Monday, November 9, 2015

The First Carrot

Gardening in Central Texas is going to take some trial and error. Between the 100+ summer temperatures and the intermittent floods, my fall/winter vegetables are struggling. I seeded some carrots mid-July--Scarlet Nantes, a variety that should take 65-70 days to mature. Figuring my carrot patch needed some extra time after the extreme weather, I waited to check on progress until this weekend. Here is the most robust specimen:

Scarlet Nantes

This variety is supposed to be 6-8 inches long! I'll give this little guy credit for tasting great, but it was two bites at most.

Patience is in order.

Speaking of which...

Here's a look at the backyard at 9am a couple of Fridays ago. It got worse before it got better and there were some nervous moments as the water crept up the threshold. Since then, my builder has graciously installed a french drain system. Now it's time to wait for the next big downpour to make sure the new system can keep up with the flow of water from three neighbors and my roof, all of which dumps into my tiny backyard.

Outside of the garden, life is good. I'm ready to return to the blog because, after a year without it, I've realized that writing here forces me to set and accomplish goals throughout the year. Otherwise, it's easy to let months at a time slip through my fingers without accomplishing much other than financial goals (my finances are nearly automated at this point, so I'm not sure that should count as an accomplishment)!

Tuesday, September 15, 2015

The First Cantaloupe

During my first year in Austin, I wanted to take a deep breath, navel gaze a little less, and adjust. This is why you haven't heard much from me in this space. I was a little surprised to realize that my first year is nearly up--it will be time soon for setting goals and making plans.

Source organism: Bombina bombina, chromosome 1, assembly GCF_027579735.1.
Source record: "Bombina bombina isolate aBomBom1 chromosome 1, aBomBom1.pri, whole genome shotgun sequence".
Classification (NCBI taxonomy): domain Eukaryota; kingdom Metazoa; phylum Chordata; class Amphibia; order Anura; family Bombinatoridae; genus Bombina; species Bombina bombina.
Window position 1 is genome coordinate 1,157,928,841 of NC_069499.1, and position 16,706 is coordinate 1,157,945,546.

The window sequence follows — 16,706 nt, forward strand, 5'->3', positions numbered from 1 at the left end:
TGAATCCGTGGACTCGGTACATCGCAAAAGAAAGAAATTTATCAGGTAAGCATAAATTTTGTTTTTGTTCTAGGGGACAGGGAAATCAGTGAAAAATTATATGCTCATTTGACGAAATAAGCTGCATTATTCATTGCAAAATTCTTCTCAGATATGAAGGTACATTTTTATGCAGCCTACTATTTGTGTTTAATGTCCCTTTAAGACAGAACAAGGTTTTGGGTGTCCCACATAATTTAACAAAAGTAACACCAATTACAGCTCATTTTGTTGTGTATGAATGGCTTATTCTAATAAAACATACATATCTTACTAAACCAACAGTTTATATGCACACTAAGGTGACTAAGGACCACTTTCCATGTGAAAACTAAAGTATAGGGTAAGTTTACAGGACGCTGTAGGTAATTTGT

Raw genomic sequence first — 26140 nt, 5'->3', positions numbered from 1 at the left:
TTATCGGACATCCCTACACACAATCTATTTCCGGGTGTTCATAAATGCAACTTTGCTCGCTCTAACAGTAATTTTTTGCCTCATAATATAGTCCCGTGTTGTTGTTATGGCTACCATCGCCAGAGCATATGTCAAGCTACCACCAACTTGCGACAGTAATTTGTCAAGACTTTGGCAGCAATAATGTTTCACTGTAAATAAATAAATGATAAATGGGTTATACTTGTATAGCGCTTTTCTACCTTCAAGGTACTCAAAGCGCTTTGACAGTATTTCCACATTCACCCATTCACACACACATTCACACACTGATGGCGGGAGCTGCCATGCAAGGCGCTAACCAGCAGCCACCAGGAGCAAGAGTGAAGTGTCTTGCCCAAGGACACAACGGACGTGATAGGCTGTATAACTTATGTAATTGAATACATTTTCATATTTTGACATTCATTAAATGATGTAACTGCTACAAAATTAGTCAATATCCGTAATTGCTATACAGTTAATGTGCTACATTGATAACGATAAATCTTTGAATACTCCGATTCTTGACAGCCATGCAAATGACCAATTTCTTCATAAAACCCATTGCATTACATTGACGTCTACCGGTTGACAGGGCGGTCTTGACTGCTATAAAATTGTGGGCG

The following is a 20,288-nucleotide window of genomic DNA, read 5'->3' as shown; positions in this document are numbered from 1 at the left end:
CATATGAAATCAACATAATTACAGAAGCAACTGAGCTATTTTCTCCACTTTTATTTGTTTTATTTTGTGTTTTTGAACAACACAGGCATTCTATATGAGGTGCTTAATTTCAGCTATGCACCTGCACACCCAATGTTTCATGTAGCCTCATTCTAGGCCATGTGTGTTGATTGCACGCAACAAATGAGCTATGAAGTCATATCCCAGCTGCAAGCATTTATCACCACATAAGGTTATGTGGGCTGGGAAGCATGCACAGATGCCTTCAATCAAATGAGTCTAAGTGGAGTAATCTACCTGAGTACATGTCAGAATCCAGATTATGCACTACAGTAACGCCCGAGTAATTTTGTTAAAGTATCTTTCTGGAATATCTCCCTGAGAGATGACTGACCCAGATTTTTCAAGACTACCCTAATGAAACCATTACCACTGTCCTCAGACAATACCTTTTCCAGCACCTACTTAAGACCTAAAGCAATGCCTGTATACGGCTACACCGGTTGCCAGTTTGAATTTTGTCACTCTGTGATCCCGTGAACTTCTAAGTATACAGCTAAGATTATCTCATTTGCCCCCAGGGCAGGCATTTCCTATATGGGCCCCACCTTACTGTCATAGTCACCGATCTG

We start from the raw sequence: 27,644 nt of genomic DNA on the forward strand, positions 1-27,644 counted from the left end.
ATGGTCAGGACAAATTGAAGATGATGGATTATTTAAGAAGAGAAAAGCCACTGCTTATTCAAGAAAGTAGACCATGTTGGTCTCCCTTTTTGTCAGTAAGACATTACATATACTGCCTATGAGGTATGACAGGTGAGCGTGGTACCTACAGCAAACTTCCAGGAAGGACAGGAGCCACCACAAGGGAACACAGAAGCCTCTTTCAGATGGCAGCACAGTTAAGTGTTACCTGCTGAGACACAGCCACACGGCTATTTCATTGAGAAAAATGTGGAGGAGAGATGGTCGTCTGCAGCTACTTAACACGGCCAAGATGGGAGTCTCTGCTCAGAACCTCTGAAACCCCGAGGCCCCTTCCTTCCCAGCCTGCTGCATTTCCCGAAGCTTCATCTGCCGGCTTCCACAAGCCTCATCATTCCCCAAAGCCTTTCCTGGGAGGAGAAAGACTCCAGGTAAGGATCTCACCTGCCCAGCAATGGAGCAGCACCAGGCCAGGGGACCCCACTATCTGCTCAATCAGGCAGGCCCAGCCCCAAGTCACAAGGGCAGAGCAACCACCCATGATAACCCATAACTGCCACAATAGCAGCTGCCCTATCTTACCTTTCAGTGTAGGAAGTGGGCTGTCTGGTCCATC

Until then, here are some pictures from the cantaloupe vine I've been growing in my backyard. This is the Super 45 Cantaloupe hybrid from Bonnie Plants. I transplanted the seedling in May. The first male flower appeared 14 weeks ago, the vine set its first fruit 5 weeks ago and the melon ripened last Friday. It's been a long wait!

This variety is resistant to powdery mildew and doesn't seem to mind the hot Texas summer. It has greedily taken over three separate trellises. All that space for just one melon! While plenty of other fruits have attempted to set over the past month or so, none have progressed (one theory: I don't have many pollinators visiting my backyard). Now that this first melon is off the vine it will be interesting to see whether another takes its place.

Wednesday, July 22, 2015

The First Tomatoes

In Tokyo, the fresh produce on offer was always of an exceptional quality. The fruit, in particular, was so perfect that it seemed unreal--much like the prices ($4 for one apple).

At some point during my two year stay in Japan and after shelling out more than my share of yen for fruits and veggies, I started thinking about the vegetables I wanted to grow when I returned to the US. I'd never had a garden before and wasn't sure I would have the yard for one any time soon. That's why it started with tomatoes.

A law school classmate with a green thumb suggested I start with a Patio Tomato. They grow well in containers, produce 3-4 ounce tomatoes, and mature quickly (70 days). For my first attempt at producing something edible, I didn't dare start from seed. Instead I bought my first Patio Tomato from Home Depot and later picked up another at HEB.

My efforts got off to a rocky start:

I let out a yelp when I found this caterpillar
chowing down on one of my first tomatoes.
After a little experimentation, I figured out where in the yard the plants would get the right amount of sun and how fend off pests. Pretty soon I had a little stockpile of ripe tomatoes in my kitchen:

Patio Tomato
Since I had also been growing some sweet basil, this means I've had more than my share of fresh, fragrant caprese salad lately:

Caprese with tomato and sweet basil from my garden
I've been surprised by how much I've enjoyed the process. There is something about the experience of growing edible plants that mirrors the excitement I felt in science lab as a teenager. The research, experimentation, and anticipation of results--there's a little suspense every time I walk into the backyard to see how things are coming along.

So much so that I've expanded my efforts. There are a few other varieties of tomatoes that I started from seed. I've recently started seedlings for a fall garden: broccoli, brussel sprouts, butternut squash, carrots, cauliflower, pumpkin and spinach. I also have mature herbs, watermelon and cantaloupe vines, and lemon and lime trees growing.

It all started with one little tomato plant from Home Depot. Thanks to TP for the encouragement!